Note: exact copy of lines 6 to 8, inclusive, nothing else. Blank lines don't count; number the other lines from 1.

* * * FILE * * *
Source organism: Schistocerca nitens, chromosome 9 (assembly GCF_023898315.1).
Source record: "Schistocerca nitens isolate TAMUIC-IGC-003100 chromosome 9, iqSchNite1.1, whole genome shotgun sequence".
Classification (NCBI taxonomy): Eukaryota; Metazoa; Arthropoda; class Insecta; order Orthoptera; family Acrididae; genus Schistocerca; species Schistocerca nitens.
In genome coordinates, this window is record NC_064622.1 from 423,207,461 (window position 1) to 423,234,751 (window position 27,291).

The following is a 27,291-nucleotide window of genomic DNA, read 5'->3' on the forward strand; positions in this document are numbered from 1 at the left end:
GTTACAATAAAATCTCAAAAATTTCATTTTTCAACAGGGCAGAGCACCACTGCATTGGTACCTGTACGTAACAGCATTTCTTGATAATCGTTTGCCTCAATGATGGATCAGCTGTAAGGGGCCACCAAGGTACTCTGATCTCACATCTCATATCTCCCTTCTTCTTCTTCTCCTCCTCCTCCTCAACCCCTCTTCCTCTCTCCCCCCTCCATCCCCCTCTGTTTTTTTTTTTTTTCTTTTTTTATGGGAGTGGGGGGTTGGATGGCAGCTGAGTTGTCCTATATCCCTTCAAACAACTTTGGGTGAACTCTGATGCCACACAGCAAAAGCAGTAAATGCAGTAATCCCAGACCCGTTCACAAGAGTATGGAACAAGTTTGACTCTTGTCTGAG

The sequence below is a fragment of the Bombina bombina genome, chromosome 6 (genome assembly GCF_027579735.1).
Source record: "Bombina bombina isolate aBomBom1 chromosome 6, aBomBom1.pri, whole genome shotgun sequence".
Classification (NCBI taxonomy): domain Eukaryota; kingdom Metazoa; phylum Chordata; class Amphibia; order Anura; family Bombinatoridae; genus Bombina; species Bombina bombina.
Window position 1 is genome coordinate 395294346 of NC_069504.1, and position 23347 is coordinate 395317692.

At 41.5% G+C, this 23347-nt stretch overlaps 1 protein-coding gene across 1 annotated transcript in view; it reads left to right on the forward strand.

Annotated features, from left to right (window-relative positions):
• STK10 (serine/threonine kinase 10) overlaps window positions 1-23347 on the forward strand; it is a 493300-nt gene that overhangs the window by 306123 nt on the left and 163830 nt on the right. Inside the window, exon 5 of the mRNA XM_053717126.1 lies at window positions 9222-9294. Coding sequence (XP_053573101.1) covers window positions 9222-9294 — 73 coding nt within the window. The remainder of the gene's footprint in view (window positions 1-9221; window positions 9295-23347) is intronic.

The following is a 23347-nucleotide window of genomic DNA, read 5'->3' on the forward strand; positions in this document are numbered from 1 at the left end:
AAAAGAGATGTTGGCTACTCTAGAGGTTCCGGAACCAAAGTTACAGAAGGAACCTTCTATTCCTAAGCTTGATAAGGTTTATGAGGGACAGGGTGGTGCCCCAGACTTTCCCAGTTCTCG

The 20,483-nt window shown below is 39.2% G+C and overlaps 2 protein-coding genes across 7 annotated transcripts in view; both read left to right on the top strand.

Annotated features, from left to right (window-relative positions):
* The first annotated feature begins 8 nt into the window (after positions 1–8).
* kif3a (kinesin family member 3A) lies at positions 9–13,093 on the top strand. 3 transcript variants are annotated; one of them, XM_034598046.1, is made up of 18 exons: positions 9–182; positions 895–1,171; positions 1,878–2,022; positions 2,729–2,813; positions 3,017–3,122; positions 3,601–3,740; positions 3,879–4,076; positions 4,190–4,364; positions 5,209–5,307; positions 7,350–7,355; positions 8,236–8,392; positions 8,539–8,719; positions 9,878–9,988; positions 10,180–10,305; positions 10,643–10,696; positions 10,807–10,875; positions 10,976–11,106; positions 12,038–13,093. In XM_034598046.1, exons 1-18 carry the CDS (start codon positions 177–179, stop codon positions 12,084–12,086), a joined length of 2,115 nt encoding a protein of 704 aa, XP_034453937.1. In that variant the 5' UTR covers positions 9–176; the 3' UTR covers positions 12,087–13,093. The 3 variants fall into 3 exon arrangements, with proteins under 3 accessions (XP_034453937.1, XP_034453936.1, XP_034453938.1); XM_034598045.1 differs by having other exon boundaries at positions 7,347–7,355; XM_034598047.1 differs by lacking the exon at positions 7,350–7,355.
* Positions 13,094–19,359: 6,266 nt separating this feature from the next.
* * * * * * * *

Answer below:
GTTACAATAAAATCTCAAAAATTTCATTTTTCAACAGGGCAGAGCACCACTGCATTGGTACCTGTACGTAACAGCATTTCTTGATAATCGTTTGCCTCAATGATGGATCAGCTGTAAGGGGCCACCAAGGTACTCTGATCTCACATCTCATATCTCCCTTCTTCTTCTTCTCCTCCTCCTCCTCAACCCCTCTTCCTCTCTCCCCCCTCCATCCCCCTCTGTTTTTTTTTTTTTTCTTTTTTTATGGGAGTGGGGGGTTGGATGGCAGCTGAGTTGTCCTATATCCCTTCAAACAACTTTGGGTGAACTCTGATGCCACACAGCAAAAGCAGTAAATGCAGTAATCCCAGACCCGTTCACAAGAGTATGGAACAAGTTTGACTCTTGTCTGAG

The sequence below is a fragment of the Bombina bombina genome, chromosome 6 (genome assembly GCF_027579735.1).
Source record: "Bombina bombina isolate aBomBom1 chromosome 6, aBomBom1.pri, whole genome shotgun sequence".